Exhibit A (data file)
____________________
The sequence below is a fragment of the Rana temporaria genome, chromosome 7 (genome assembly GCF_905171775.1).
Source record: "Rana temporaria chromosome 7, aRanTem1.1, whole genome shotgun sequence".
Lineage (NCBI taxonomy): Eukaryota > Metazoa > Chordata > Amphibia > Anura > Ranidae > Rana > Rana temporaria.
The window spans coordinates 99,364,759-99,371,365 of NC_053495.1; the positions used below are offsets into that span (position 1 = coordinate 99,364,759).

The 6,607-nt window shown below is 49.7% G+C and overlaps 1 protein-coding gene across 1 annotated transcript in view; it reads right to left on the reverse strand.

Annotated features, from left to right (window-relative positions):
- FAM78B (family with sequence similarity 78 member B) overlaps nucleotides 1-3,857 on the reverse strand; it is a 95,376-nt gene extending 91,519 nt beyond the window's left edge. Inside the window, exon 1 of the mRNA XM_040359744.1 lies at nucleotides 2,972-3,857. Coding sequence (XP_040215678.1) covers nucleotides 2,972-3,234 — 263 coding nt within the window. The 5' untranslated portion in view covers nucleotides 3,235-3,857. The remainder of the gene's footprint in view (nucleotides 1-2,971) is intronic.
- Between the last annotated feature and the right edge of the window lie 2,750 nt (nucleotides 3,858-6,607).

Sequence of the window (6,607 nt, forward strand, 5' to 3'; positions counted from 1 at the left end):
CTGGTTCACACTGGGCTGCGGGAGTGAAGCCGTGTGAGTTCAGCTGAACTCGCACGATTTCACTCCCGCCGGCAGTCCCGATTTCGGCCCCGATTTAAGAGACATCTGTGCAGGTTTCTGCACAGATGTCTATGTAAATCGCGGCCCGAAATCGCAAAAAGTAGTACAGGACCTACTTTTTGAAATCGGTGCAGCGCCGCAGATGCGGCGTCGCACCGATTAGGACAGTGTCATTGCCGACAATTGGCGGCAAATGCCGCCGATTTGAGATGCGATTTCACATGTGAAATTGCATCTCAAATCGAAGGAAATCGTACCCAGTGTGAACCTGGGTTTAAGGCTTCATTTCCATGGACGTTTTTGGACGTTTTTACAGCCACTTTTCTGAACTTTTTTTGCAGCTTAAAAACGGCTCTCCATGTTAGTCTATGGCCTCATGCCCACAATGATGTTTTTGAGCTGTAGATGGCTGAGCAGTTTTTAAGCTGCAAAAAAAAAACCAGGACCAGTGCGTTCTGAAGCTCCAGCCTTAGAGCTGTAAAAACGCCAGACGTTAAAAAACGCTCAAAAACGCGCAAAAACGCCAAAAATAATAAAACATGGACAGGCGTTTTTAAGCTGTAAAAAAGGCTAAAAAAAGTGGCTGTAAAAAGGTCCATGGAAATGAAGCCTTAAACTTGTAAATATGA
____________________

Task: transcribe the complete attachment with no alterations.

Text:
The sequence below is a fragment of the Rana temporaria genome, chromosome 7 (genome assembly GCF_905171775.1).
Source record: "Rana temporaria chromosome 7, aRanTem1.1, whole genome shotgun sequence".
Lineage (NCBI taxonomy): Eukaryota > Metazoa > Chordata > Amphibia > Anura > Ranidae > Rana > Rana temporaria.
The window spans coordinates 99,364,759-99,371,365 of NC_053495.1; the positions used below are offsets into that span (position 1 = coordinate 99,364,759).

The 6,607-nt window shown below is 49.7% G+C and overlaps 1 protein-coding gene across 1 annotated transcript in view; it reads right to left on the reverse strand.

Annotated features, from left to right (window-relative positions):
- FAM78B (family with sequence similarity 78 member B) overlaps nucleotides 1-3,857 on the reverse strand; it is a 95,376-nt gene extending 91,519 nt beyond the window's left edge. Inside the window, exon 1 of the mRNA XM_040359744.1 lies at nucleotides 2,972-3,857. Coding sequence (XP_040215678.1) covers nucleotides 2,972-3,234 — 263 coding nt within the window. The 5' untranslated portion in view covers nucleotides 3,235-3,857. The remainder of the gene's footprint in view (nucleotides 1-2,971) is intronic.
- Between the last annotated feature and the right edge of the window lie 2,750 nt (nucleotides 3,858-6,607).

Sequence of the window (6,607 nt, forward strand, 5' to 3'; positions counted from 1 at the left end):
CTGGTTCACACTGGGCTGCGGGAGTGAAGCCGTGTGAGTTCAGCTGAACTCGCACGATTTCACTCCCGCCGGCAGTCCCGATTTCGGCCCCGATTTAAGAGACATCTGTGCAGGTTTCTGCACAGATGTCTATGTAAATCGCGGCCCGAAATCGCAAAAAGTAGTACAGGACCTACTTTTTGAAATCGGTGCAGCGCCGCAGATGCGGCGTCGCACCGATTAGGACAGTGTCATTGCCGACAATTGGCGGCAAATGCCGCCGATTTGAGATGCGATTTCACATGTGAAATTGCATCTCAAATCGAAGGAAATCGTACCCAGTGTGAACCTGGGTTTAAGGCTTCATTTCCATGGACGTTTTTGGACGTTTTTACAGCCACTTTTCTGAACTTTTTTTGCAGCTTAAAAACGGCTCTCCATGTTAGTCTATGGCCTCATGCCCACAATGATGTTTTTGAGCTGTAGATGGCTGAGCAGTTTTTAAGCTGCAAAAAAAAAACCAGGACCAGTGCGTTCTGAAGCTCCAGCCTTAGAGCTGTAAAAACGCCAGACGTTAAAAAACGCTCAAAAACGCGCAAAAACGCCAAAAATAATAAAACATGGACAGGCGTTTTTAAGCTGTAAAAAAGGCTAAAAAAAGTGGCTGTAAAAAGGTCCATGGAAATGAAGCCTTAAACTTGTAAATATGA